Linwood Dunn Theater
1313 Vine Street
Hollywood, CA, 90028
James Naremore is Chancellor’s Professor Emeritus in communication and culture, English and comparative literature at Indiana University. His Academy Film Scholars Lecture will be based on his forthcoming book, Charles Burnett: A Cinema of Symbolic Knowledge, which is the first full-length commentary on a key figure in the “L.A. Rebellion” and an artist whom many critics regard as the most significant African-American filmmaker.
Although Burnett’s career has developed against the odds and sometimes at the margins of the industry, it shows remarkable integrity and consistency, resulting in important features such as Killer of Sheep (1978), To Sleep with Anger (1990), The Glass Shield (1995) and the 1996 television movie Nightjohn; absorbing mixtures of documentary and fiction such as Nat Turner: A Troublesome Property (2003) and Warming by the Devil’s Fire (2003); and brilliant short films such as The Horse (1973) and When It Rains (1995).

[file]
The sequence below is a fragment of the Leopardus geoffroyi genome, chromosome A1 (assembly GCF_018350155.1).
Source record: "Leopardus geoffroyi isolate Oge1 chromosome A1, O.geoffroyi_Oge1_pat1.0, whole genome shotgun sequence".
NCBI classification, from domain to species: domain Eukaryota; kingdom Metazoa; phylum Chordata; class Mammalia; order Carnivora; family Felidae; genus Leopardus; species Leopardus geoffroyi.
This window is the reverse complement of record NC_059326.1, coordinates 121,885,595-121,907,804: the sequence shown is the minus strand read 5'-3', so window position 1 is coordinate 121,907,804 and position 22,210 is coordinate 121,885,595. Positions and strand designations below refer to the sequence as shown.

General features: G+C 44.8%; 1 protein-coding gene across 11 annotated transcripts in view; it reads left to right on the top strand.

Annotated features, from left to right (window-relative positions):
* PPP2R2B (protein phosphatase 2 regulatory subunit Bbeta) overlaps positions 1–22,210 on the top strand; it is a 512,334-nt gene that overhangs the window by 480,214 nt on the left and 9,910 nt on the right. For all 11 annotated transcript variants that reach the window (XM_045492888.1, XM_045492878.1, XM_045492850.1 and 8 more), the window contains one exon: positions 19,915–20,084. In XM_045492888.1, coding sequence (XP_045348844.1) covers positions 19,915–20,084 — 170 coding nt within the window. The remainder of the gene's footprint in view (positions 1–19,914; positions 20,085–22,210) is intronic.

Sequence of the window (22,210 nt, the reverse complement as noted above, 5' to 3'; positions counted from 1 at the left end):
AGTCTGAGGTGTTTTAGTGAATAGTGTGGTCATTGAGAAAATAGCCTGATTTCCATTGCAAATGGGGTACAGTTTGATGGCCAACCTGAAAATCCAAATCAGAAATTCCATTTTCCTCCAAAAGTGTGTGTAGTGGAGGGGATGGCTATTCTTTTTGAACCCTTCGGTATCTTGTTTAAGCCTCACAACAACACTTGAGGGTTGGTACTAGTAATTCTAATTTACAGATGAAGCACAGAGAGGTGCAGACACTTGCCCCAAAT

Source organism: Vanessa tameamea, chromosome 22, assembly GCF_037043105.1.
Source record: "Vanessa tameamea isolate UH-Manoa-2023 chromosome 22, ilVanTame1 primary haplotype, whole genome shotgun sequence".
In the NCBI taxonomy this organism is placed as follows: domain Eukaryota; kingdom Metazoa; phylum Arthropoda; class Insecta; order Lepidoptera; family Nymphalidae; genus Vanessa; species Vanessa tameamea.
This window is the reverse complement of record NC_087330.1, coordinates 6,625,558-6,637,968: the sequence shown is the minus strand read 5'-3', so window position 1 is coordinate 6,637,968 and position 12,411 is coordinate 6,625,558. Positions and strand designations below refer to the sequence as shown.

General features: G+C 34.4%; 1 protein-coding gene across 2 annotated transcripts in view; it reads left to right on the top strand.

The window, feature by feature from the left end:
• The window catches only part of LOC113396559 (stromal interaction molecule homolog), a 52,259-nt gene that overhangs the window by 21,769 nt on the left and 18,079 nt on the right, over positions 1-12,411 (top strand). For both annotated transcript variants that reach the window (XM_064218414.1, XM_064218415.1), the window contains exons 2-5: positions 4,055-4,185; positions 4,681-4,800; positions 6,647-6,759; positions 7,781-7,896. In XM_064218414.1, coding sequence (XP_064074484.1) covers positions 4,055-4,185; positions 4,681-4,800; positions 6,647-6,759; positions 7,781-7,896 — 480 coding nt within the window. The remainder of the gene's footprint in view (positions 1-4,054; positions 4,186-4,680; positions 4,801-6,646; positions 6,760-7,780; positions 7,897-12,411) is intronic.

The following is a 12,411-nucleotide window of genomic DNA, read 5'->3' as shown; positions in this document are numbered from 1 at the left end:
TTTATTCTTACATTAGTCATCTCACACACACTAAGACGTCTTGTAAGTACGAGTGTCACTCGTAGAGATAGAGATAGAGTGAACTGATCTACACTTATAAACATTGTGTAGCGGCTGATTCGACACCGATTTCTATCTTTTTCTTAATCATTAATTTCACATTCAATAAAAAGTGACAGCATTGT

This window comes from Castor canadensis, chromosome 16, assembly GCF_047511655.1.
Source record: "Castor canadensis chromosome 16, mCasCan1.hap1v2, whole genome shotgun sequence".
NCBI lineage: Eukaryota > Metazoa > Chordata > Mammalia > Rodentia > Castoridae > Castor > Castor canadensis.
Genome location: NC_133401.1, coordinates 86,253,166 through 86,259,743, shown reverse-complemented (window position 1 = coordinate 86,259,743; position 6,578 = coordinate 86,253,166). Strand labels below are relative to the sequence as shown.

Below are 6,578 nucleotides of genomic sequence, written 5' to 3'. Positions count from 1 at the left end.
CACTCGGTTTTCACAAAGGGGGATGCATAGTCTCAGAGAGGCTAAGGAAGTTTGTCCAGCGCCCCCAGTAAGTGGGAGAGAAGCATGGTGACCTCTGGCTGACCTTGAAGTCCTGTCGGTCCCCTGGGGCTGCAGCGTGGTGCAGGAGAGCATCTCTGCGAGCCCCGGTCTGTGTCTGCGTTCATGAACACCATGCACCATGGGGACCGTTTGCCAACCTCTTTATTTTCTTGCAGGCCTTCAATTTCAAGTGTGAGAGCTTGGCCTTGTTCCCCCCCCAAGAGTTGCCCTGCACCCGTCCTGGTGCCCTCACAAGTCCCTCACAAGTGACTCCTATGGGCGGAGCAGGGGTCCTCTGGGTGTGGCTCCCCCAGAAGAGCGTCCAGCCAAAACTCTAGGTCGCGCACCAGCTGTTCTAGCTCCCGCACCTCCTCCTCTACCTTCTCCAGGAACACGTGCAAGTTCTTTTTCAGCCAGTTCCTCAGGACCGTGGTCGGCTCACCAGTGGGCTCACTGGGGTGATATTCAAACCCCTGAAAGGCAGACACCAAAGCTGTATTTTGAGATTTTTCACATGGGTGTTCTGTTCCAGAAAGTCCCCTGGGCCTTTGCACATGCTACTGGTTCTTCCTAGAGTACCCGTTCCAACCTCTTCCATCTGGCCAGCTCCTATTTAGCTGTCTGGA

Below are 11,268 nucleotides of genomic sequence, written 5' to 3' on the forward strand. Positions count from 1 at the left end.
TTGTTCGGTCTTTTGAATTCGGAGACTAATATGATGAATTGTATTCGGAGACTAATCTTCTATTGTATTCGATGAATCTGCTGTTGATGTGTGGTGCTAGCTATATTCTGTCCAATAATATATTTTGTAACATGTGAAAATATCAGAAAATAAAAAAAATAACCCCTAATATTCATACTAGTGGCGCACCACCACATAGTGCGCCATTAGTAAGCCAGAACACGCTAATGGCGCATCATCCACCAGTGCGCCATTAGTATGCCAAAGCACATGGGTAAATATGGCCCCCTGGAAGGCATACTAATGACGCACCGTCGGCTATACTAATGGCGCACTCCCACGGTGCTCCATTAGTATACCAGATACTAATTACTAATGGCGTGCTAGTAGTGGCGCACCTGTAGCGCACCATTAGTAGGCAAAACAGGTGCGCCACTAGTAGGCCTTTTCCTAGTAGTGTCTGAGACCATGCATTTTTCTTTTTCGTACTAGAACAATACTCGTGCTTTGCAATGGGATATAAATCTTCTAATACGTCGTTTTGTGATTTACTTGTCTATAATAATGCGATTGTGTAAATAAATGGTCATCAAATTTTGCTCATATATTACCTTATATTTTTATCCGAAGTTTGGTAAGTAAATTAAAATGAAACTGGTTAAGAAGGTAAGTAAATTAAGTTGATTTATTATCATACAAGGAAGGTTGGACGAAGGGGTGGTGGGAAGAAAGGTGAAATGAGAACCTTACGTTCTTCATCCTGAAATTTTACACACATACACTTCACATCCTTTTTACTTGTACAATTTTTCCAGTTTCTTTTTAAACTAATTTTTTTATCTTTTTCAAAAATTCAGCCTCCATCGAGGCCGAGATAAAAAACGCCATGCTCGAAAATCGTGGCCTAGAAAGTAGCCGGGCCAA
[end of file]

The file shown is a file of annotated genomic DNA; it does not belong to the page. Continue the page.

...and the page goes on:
Naremore’s talk provided an overview of the films, emphasizing their social criticism, themes, humor, musical influences and, above all, their commitment to the moral and educational value of what Burnett once described as “symbolic knowledge.” He gave special attention to one of Burnett’s major achievements, To Sleep with Anger, which tells a story of class tensions within a black family and skillfully blends Southern gothic folklore with gentle comedy. To Sleep with Anger screened following the talk.
This was the 15th in a series of lectures spotlighting recipients of the Academy Film Scholars grant. Established in 1999, the Academy Film Scholars program is designed to stimulate and support the creation of new and significant works of film scholarship about aesthetic, cultural, educational, historical, theoretical or scientific aspects of theatrical motion pictures.